Continue Reading Below
Shares of clinical-stage biopharma Trevena (NASDAQ: TRVN) fell nearly 12% today after it reported full-year 2016 earnings. The pre-revenue company didn't announce any surprises one way or the other. However, investors appear to be considering the near-term consequences of swelling expenses that won't be offset by product sales anytime soon.
On paper, Trevena had a pretty good year of progress. Its lead drug candidate, oliceridine, won Breakthrough Therapy Designation from the U.S. Food and Drug Administration due to its potential to provide similar pain reduction to morphine while avoiding some of its troubling side effects. That was followed by the successful completion of two phase 3 trials, which will allow the company to submit a New Drug Application by the end of 2017 for treating moderate to severe acute pain after the removal of bunions (bunionectomy) or a "tummy tuck" operation (abdominoplasty). The drug will go by the brand name OLINVO.
Image source: Getty Images.
The drug shouldn't have any problems gaining approval, but investors were recently stung by its failure to meet key secondary endpoints. As a result, OLINVO will not be able to make certain claims on its label and may struggle to be adopted over morphine in post-surgery settings. That could have devastating consequences for the drug's market potential.
Continue Reading Below
Full-year 2016 earnings appear to have reminded investors of that uncomfortable possibility. After all, conducting clinical trials is an expensive endeavor. Trevena's research and development expense more than doubled to $89.9 million in 2016 compared to the prior-year period, while its selling, general, and administrative expenses grew 26% to $16.1 million in the same comparison. Full-year 2016 net loss more than doubled to $102 million. Lower future revenue potential certainly doesn't make the large loss any more palatable.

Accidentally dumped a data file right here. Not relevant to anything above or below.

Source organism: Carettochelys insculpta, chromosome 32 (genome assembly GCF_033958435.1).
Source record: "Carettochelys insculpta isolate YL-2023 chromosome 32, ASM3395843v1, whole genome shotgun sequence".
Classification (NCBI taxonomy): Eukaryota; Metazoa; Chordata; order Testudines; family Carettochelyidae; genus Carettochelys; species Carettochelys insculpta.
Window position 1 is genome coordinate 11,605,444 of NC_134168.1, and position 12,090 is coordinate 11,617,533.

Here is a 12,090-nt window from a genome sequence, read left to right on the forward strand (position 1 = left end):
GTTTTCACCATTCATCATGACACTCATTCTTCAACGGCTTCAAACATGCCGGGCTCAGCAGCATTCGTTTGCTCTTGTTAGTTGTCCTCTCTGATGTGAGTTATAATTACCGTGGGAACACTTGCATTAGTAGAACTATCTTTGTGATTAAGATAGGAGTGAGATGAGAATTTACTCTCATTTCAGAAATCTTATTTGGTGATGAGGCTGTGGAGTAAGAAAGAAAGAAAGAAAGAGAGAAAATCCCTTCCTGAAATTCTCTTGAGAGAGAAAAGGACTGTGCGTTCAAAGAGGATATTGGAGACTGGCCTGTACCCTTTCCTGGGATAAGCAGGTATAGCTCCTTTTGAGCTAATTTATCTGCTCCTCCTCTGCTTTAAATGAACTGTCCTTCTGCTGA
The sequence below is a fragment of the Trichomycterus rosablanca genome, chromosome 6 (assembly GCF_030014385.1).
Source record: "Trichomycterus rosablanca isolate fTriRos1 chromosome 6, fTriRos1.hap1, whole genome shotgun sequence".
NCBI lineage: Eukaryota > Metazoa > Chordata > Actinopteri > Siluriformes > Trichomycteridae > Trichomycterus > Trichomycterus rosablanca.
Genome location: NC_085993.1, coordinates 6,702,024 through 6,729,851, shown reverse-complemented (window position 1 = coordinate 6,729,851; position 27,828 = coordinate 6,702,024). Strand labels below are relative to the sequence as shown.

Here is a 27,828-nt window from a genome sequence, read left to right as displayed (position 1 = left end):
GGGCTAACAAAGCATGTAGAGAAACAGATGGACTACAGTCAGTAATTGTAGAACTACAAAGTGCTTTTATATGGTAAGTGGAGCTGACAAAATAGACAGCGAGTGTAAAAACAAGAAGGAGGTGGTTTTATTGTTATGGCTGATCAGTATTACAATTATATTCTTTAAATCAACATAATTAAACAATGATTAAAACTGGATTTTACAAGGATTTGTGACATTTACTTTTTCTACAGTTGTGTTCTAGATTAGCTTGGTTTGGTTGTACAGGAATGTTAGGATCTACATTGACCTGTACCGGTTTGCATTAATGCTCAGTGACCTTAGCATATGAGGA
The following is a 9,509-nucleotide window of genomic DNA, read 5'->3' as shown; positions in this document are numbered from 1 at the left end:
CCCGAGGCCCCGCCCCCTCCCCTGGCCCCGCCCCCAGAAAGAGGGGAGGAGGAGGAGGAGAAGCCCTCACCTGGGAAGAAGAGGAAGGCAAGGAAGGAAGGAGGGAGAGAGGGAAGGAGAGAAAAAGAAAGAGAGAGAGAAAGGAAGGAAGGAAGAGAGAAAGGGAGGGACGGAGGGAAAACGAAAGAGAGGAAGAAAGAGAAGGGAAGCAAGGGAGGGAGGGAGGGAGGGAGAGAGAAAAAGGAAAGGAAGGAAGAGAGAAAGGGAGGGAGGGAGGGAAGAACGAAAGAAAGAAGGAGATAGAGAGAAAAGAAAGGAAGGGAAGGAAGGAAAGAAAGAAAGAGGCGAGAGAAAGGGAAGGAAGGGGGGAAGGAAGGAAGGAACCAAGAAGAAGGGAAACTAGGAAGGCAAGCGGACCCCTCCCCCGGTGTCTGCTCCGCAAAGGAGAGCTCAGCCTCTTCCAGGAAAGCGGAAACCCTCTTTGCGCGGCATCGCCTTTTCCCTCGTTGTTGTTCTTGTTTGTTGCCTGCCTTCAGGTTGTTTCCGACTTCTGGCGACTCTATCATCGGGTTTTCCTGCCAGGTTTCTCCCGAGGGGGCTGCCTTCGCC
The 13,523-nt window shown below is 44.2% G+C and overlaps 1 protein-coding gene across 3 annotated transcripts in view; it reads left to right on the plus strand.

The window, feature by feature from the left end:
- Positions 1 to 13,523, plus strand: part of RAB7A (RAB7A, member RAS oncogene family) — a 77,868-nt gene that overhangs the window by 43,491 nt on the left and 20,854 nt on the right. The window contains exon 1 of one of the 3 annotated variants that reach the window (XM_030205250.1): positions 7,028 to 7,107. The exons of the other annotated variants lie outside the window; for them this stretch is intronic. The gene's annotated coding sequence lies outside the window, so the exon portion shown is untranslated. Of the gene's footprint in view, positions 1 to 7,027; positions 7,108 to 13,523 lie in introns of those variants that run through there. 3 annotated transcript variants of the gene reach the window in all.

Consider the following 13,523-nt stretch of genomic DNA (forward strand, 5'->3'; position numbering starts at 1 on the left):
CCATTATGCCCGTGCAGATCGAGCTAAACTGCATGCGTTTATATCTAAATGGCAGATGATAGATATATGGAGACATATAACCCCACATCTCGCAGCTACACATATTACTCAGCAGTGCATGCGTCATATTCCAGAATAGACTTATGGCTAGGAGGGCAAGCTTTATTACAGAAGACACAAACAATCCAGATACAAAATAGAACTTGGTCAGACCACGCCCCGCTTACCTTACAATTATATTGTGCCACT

The good news is that the company has a healthy amount of cash and is beginning new clinical trials in promising new indications, which could provide future catalysts for investors. The bad news is that growing operating losses have more significant consequences now that expectations for OLINVO have been lowered. Trevena was already a risky stock because the company has no major sources of revenue, and the added uncertainty of its lead drug's market potential isn't making 2017 a fun year for investors so far.
10 stocks we like better than Trevena
When investing geniuses David and Tom Gardner have a stock tip, it can pay to listen. After all, the newsletter they have run for over a decade, Motley Fool Stock Advisor, has tripled the market.*
David and Tom just revealed what they believe are the 10 best stocks for investors to buy right now... and Trevena wasn't one of them! That's right -- they think these 10 stocks are even better buys.
Click here to learn about these picks!
*Stock Advisor returns as of February 6, 2017